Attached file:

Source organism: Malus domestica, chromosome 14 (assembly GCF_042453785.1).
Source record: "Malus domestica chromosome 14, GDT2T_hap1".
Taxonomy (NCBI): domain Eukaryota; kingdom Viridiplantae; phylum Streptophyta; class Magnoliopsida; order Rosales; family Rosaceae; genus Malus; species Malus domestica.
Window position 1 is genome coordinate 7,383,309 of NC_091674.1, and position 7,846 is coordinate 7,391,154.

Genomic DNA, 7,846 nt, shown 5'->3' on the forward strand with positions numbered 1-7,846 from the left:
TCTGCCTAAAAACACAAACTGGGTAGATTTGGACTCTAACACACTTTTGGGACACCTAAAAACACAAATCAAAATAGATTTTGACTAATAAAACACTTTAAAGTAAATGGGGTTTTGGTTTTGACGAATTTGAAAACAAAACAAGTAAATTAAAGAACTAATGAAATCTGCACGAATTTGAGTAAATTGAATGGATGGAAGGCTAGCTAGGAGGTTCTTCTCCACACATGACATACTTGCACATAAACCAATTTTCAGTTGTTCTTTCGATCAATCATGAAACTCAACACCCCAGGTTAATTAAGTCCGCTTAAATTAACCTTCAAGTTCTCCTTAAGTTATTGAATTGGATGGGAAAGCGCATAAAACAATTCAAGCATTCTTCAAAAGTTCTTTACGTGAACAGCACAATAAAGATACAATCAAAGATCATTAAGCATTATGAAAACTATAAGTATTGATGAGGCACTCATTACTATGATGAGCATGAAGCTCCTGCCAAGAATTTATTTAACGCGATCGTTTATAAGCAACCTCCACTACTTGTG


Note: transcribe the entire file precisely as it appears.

Source organism: Malus domestica, chromosome 14 (assembly GCF_042453785.1).
Source record: "Malus domestica chromosome 14, GDT2T_hap1".
Taxonomy (NCBI): domain Eukaryota; kingdom Viridiplantae; phylum Streptophyta; class Magnoliopsida; order Rosales; family Rosaceae; genus Malus; species Malus domestica.
Window position 1 is genome coordinate 7,383,309 of NC_091674.1, and position 7,846 is coordinate 7,391,154.

Genomic DNA, 7,846 nt, shown 5'->3' on the forward strand with positions numbered 1-7,846 from the left:
TCTGCCTAAAAACACAAACTGGGTAGATTTGGACTCTAACACACTTTTGGGACACCTAAAAACACAAATCAAAATAGATTTTGACTAATAAAACACTTTAAAGTAAATGGGGTTTTGGTTTTGACGAATTTGAAAACAAAACAAGTAAATTAAAGAACTAATGAAATCTGCACGAATTTGAGTAAATTGAATGGATGGAAGGCTAGCTAGGAGGTTCTTCTCCACACATGACATACTTGCACATAAACCAATTTTCAGTTGTTCTTTCGATCAATCATGAAACTCAACACCCCAGGTTAATTAAGTCCGCTTAAATTAACCTTCAAGTTCTCCTTAAGTTATTGAATTGGATGGGAAAGCGCATAAAACAATTCAAGCATTCTTCAAAAGTTCTTTACGTGAACAGCACAATAAAGATACAATCAAAGATCATTAAGCATTATGAAAACTATAAGTATTGATGAGGCACTCATTACTATGATGAGCATGAAGCTCCTGCCAAGAATTTATTTAACGCGATCGTTTATAAGCAACCTCCACTACTTGTG